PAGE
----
Smart Tips for Hiring a Financial Advisor

  • Shop around.
    Many people hire either the first person they interview or an advisor who has been referred to them by a family member, friend, co-worker or other acquaintance they trust. SmartMoney’s Chuck Jaffe says this is a mistake: “His [the advisor’s] spiel makes it sound like he can solve your problems, and you lack the know-how to tell if he can’t and the comparison to any other adviser to establish how you truly feel about him.

    You have no clue if he is selling you a bill of goods, a one-size-fits-all plan that maximizes his take and minimizes your service, or if he truly is a cut above the other helpers in your area.” If you interview multiple candidates, you can avoid these problems.

  • Check out the candidates.
    Referrals by community members, other professionals, or even someone you trust are not enough to verify that a potential advisor is a knowledgeable or trustworthy one. In order to protect yourself and your hard-earned money, you need to thoroughly check out any candidate you think you might hire. The SEC recommends that you read the most recent Form ADV of any potential advisor.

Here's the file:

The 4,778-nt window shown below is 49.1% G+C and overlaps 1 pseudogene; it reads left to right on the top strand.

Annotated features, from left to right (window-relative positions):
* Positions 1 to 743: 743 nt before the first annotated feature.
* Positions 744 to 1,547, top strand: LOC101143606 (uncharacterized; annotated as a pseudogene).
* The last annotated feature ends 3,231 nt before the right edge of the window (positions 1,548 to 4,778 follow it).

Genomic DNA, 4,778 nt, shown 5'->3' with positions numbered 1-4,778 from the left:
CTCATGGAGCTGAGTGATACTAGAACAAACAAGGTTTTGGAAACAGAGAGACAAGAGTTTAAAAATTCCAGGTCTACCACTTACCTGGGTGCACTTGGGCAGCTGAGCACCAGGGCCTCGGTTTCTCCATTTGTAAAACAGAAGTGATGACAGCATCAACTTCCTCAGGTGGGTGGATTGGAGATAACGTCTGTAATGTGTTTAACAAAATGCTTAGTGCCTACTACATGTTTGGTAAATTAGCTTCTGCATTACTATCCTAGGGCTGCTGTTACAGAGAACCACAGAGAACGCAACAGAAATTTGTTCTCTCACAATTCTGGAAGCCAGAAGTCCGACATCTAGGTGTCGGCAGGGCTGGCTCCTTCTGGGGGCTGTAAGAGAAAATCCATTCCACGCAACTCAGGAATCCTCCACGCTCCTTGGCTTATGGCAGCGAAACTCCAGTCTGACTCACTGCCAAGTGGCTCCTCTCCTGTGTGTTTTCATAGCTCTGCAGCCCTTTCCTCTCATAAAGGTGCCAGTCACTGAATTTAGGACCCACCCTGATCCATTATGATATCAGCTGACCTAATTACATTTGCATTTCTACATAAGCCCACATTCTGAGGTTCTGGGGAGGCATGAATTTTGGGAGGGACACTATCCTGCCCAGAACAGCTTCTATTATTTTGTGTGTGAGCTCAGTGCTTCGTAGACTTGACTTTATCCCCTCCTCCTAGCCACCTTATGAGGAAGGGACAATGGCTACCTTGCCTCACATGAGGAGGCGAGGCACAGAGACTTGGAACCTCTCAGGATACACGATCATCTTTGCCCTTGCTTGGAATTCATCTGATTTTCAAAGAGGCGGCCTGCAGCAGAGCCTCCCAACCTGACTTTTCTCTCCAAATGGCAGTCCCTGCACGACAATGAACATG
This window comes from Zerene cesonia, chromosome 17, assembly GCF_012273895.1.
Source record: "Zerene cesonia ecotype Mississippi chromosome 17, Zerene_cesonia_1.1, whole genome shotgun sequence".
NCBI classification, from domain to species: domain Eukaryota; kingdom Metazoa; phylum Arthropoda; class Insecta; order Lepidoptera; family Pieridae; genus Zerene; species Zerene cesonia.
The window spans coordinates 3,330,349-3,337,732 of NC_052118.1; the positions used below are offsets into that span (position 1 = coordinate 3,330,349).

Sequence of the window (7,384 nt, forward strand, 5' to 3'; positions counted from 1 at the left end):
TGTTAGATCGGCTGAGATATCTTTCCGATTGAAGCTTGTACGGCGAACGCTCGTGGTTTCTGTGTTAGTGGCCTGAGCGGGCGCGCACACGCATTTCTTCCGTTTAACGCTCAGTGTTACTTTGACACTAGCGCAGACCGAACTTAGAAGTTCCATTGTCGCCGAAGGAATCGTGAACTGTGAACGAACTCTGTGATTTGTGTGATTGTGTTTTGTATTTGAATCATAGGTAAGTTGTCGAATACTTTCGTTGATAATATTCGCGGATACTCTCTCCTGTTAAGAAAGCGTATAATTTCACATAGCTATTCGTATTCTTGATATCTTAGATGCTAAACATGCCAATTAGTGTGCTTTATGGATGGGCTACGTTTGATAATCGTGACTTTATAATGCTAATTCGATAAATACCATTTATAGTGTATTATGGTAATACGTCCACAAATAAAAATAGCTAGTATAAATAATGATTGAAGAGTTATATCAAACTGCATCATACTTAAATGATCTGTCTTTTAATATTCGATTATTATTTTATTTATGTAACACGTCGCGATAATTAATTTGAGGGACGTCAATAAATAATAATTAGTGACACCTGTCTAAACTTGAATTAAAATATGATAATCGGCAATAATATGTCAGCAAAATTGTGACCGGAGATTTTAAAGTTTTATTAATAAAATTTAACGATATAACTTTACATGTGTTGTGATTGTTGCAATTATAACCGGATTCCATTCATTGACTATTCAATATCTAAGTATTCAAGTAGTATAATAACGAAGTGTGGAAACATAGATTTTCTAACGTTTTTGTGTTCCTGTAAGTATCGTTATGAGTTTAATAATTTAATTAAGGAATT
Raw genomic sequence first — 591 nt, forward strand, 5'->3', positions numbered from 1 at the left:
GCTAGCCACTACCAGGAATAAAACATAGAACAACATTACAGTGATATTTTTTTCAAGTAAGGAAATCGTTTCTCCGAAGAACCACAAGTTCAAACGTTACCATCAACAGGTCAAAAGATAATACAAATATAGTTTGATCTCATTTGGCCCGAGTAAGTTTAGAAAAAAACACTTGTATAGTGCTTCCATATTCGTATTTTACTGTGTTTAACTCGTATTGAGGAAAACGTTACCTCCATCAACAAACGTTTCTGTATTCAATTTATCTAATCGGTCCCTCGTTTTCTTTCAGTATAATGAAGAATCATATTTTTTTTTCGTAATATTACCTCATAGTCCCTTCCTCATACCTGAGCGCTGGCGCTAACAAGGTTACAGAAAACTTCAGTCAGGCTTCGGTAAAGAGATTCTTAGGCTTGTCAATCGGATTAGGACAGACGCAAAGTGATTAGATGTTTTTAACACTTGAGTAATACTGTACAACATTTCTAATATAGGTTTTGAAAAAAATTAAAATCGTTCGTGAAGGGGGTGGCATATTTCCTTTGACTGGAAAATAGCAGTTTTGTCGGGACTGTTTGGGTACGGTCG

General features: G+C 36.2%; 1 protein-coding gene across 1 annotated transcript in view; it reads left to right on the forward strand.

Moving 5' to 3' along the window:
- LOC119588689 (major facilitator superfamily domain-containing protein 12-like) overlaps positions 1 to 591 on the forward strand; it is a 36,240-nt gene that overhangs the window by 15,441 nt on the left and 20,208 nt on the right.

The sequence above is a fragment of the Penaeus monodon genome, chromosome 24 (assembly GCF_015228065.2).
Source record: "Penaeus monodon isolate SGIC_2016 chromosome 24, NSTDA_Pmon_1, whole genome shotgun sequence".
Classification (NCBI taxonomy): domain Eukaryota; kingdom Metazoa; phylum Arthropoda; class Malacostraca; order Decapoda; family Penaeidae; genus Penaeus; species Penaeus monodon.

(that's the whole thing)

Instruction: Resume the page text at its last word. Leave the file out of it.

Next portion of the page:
The form comes in two parts and contains background information on the advisor, including past complaints, and information on fees and investment strategies. You can view the most recent version via the SEC’s Investment Advisor Public Disclosure website.

  • Do not over-rely on “credentials.”
    As discussed in a previous blog, while some credentials mean the holder has gone through an extensive and rigorous test, many do not. There are numerous new credentials that mean very little in terms of the education, financial knowledge, or ethics of the advisor. Make sure to conduct your own research to find out the extent of the advisor’s qualifications.

  • Keep your goals in mind.
    An advisor whose client returns show overly “big” returns several years in a row may signal an advisor who is very good at his job or an advisor with an inherently risky investment strategy. Take the time to make sure your new advisor will work well with your goals.